Which brings me back to the two young girls I wrote about before, Tasha and Kayla, who sit in Trenton schools waiting for a moribund system to “right itself” because their mother can’t afford the rent in an adjacent district (my own). What if they could, like Derrell, “speed away” from their red-lined district with its 81% graduation rate and average SAT score of 823 and arrive, through a voucher system, at nearby Villa Victoria Academy with its 100% graduation rate and average SAT score of 1250? Wouldn’t their futures be brighter?
The answer is “yes.”
All the anti-voucher arguments in the world (some of which I address here) don’t change that reality. Yes, vouchers are messy, encumbered by the (false) dichotomy of public and private expenditures. and concerns about church and state. Yes, vouchers are virulently opposed by NJEA leaders, despite data that shows, according to analyst Matthew Chingos, that school choice policies can “break the link between where children live and where they go to school” and “interrupt the cycle of poverty by providing low-income children with access to high-quality educational options that will boost their chances of long-term success.”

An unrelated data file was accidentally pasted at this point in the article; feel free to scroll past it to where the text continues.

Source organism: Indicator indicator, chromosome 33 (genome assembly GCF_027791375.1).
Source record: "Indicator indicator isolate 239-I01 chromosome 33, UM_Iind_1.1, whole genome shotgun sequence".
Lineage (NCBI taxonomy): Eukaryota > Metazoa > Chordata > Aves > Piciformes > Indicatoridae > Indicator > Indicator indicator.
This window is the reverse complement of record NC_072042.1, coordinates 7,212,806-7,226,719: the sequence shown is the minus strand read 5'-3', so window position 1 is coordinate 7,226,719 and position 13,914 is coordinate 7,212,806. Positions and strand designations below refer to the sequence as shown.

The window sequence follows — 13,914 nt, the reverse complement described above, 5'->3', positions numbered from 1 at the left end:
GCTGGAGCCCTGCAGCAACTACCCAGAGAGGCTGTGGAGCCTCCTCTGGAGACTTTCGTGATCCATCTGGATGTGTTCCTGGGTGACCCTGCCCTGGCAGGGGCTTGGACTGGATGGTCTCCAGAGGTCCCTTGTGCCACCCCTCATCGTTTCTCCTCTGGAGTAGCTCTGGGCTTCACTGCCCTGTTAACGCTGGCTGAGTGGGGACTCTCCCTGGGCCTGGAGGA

Yet the odds are long that NJ will pass legislation described in this paper from Rutgers’ Journal of Law and Public Policy as “an attempt to shake up the status quo in New Jersey’s poorest districts by allowing low-income parents to choose a school that best fits their child’s needs.” Why the long odds? Because NJEA leaders are virulently opposed to parents having the autonomy to choose the best school for their children.
Two examples: In 2012, the last time NJ legislators tried to pass a scaled-down version of the Opportunity Scholarship Act, NJEA Executive Director Vincent Giordano contended that while “poor parents should have access to the same options as those who can afford to send their children to high-performing schools,” “life’s not always fair and I’m sorry about that.” (Then-Governor Chris Christie responded, “As Vince drives out of the palace on State Street in his big luxury car and his $500,000 salary. I’m sure life’s really fair for him, and if Vince’s kids were in a failing school district he could afford to send them to any school in New Jersey that could help them succeed.”)
And, five years later, NJEA spent $57,000 of members’ dues to beat down a voucher bill in Atlantic City that was actually sponsored by an NJEA member, City Councilman Jesse Kurtz. Kurtz’s entire budget was somewhere between $2,000 and $3,000.
As low-income students fall further and further behind during remote instruction (in NJ, one of the wealthiest states in the country, 40,000 students are still without wifi and/or a laptop), isn’t it time to privilege Tasha and Kayla over lobbyists desperate to protect their market share?
For me, a former voucher opponent, the answer couldn’t be more clear. All I have to do is think of Derrell.